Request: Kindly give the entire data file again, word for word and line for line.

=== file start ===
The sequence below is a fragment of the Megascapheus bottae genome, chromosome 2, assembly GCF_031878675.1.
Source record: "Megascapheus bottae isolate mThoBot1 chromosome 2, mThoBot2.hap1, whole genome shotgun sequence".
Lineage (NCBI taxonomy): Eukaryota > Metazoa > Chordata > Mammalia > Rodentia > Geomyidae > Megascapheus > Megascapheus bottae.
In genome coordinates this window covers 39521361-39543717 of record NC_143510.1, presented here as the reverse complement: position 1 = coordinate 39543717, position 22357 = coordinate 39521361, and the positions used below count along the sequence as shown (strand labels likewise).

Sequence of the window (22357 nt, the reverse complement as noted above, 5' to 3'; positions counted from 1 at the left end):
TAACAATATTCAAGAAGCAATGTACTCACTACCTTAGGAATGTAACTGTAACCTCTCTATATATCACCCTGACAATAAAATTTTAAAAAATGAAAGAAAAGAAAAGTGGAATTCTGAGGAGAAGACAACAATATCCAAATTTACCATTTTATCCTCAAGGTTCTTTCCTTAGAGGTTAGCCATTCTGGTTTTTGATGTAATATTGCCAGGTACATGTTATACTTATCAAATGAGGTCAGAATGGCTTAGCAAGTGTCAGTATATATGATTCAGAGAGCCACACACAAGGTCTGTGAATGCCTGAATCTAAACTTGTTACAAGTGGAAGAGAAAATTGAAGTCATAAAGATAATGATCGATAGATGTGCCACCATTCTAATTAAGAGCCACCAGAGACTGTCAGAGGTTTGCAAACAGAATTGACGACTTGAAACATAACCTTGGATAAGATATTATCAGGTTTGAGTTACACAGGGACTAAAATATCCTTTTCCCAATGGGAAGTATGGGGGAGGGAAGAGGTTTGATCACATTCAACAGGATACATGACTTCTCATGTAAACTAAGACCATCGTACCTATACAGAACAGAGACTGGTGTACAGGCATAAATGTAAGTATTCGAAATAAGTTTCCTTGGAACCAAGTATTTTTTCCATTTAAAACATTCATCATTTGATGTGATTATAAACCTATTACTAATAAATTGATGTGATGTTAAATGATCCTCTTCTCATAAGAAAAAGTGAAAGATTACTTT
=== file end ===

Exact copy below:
The sequence below is a fragment of the Megascapheus bottae genome, chromosome 2, assembly GCF_031878675.1.
Source record: "Megascapheus bottae isolate mThoBot1 chromosome 2, mThoBot2.hap1, whole genome shotgun sequence".
Lineage (NCBI taxonomy): Eukaryota > Metazoa > Chordata > Mammalia > Rodentia > Geomyidae > Megascapheus > Megascapheus bottae.
In genome coordinates this window covers 39521361-39543717 of record NC_143510.1, presented here as the reverse complement: position 1 = coordinate 39543717, position 22357 = coordinate 39521361, and the positions used below count along the sequence as shown (strand labels likewise).

Sequence of the window (22357 nt, the reverse complement as noted above, 5' to 3'; positions counted from 1 at the left end):
TAACAATATTCAAGAAGCAATGTACTCACTACCTTAGGAATGTAACTGTAACCTCTCTATATATCACCCTGACAATAAAATTTTAAAAAATGAAAGAAAAGAAAAGTGGAATTCTGAGGAGAAGACAACAATATCCAAATTTACCATTTTATCCTCAAGGTTCTTTCCTTAGAGGTTAGCCATTCTGGTTTTTGATGTAATATTGCCAGGTACATGTTATACTTATCAAATGAGGTCAGAATGGCTTAGCAAGTGTCAGTATATATGATTCAGAGAGCCACACACAAGGTCTGTGAATGCCTGAATCTAAACTTGTTACAAGTGGAAGAGAAAATTGAAGTCATAAAGATAATGATCGATAGATGTGCCACCATTCTAATTAAGAGCCACCAGAGACTGTCAGAGGTTTGCAAACAGAATTGACGACTTGAAACATAACCTTGGATAAGATATTATCAGGTTTGAGTTACACAGGGACTAAAATATCCTTTTCCCAATGGGAAGTATGGGGGAGGGAAGAGGTTTGATCACATTCAACAGGATACATGACTTCTCATGTAAACTAAGACCATCGTACCTATACAGAACAGAGACTGGTGTACAGGCATAAATGTAAGTATTCGAAATAAGTTTCCTTGGAACCAAGTATTTTTTCCATTTAAAACATTCATCATTTGATGTGATTATAAACCTATTACTAATAAATTGATGTGATGTTAAATGATCCTCTTCTCATAAGAAAAAGTGAAAGATTACTTT